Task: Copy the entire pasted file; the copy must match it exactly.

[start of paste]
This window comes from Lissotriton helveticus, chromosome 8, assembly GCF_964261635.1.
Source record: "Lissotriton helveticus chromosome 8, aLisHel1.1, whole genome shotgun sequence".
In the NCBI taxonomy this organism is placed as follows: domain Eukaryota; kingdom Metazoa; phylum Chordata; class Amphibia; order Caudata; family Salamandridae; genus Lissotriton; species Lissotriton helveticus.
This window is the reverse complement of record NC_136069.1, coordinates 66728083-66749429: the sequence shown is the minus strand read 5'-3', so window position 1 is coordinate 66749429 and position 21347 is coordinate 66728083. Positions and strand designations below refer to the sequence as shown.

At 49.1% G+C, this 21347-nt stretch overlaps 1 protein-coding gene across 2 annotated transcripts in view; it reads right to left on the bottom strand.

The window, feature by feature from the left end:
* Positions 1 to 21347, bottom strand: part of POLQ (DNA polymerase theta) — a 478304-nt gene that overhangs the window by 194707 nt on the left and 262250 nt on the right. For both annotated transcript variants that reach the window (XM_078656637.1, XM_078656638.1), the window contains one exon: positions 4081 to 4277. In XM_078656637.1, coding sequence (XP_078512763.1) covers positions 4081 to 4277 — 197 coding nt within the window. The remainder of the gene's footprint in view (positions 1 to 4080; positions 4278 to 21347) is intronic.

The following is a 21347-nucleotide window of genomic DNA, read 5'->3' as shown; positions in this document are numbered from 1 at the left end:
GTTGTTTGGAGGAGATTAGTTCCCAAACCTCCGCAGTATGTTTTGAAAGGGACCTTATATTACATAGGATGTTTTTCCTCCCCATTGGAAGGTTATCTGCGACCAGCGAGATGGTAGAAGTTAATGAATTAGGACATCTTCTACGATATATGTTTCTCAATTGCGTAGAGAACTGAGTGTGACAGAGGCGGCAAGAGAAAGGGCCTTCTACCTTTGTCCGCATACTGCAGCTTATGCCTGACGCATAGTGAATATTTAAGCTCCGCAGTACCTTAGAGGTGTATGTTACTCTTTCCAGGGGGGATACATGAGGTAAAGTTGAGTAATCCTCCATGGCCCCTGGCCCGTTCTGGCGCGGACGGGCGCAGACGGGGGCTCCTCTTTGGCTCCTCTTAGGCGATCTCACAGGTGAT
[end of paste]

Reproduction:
This window comes from Lissotriton helveticus, chromosome 8, assembly GCF_964261635.1.
Source record: "Lissotriton helveticus chromosome 8, aLisHel1.1, whole genome shotgun sequence".
In the NCBI taxonomy this organism is placed as follows: domain Eukaryota; kingdom Metazoa; phylum Chordata; class Amphibia; order Caudata; family Salamandridae; genus Lissotriton; species Lissotriton helveticus.
This window is the reverse complement of record NC_136069.1, coordinates 66728083-66749429: the sequence shown is the minus strand read 5'-3', so window position 1 is coordinate 66749429 and position 21347 is coordinate 66728083. Positions and strand designations below refer to the sequence as shown.

At 49.1% G+C, this 21347-nt stretch overlaps 1 protein-coding gene across 2 annotated transcripts in view; it reads right to left on the bottom strand.

The window, feature by feature from the left end:
* Positions 1 to 21347, bottom strand: part of POLQ (DNA polymerase theta) — a 478304-nt gene that overhangs the window by 194707 nt on the left and 262250 nt on the right. For both annotated transcript variants that reach the window (XM_078656637.1, XM_078656638.1), the window contains one exon: positions 4081 to 4277. In XM_078656637.1, coding sequence (XP_078512763.1) covers positions 4081 to 4277 — 197 coding nt within the window. The remainder of the gene's footprint in view (positions 1 to 4080; positions 4278 to 21347) is intronic.

The following is a 21347-nucleotide window of genomic DNA, read 5'->3' as shown; positions in this document are numbered from 1 at the left end:
GTTGTTTGGAGGAGATTAGTTCCCAAACCTCCGCAGTATGTTTTGAAAGGGACCTTATATTACATAGGATGTTTTTCCTCCCCATTGGAAGGTTATCTGCGACCAGCGAGATGGTAGAAGTTAATGAATTAGGACATCTTCTACGATATATGTTTCTCAATTGCGTAGAGAACTGAGTGTGACAGAGGCGGCAAGAGAAAGGGCCTTCTACCTTTGTCCGCATACTGCAGCTTATGCCTGACGCATAGTGAATATTTAAGCTCCGCAGTACCTTAGAGGTGTATGTTACTCTTTCCAGGGGGGATACATGAGGTAAAGTTGAGTAATCCTCCATGGCCCCTGGCCCGTTCTGGCGCGGACGGGCGCAGACGGGGGCTCCTCTTTGGCTCCTCTTAGGCGATCTCACAGGTGAT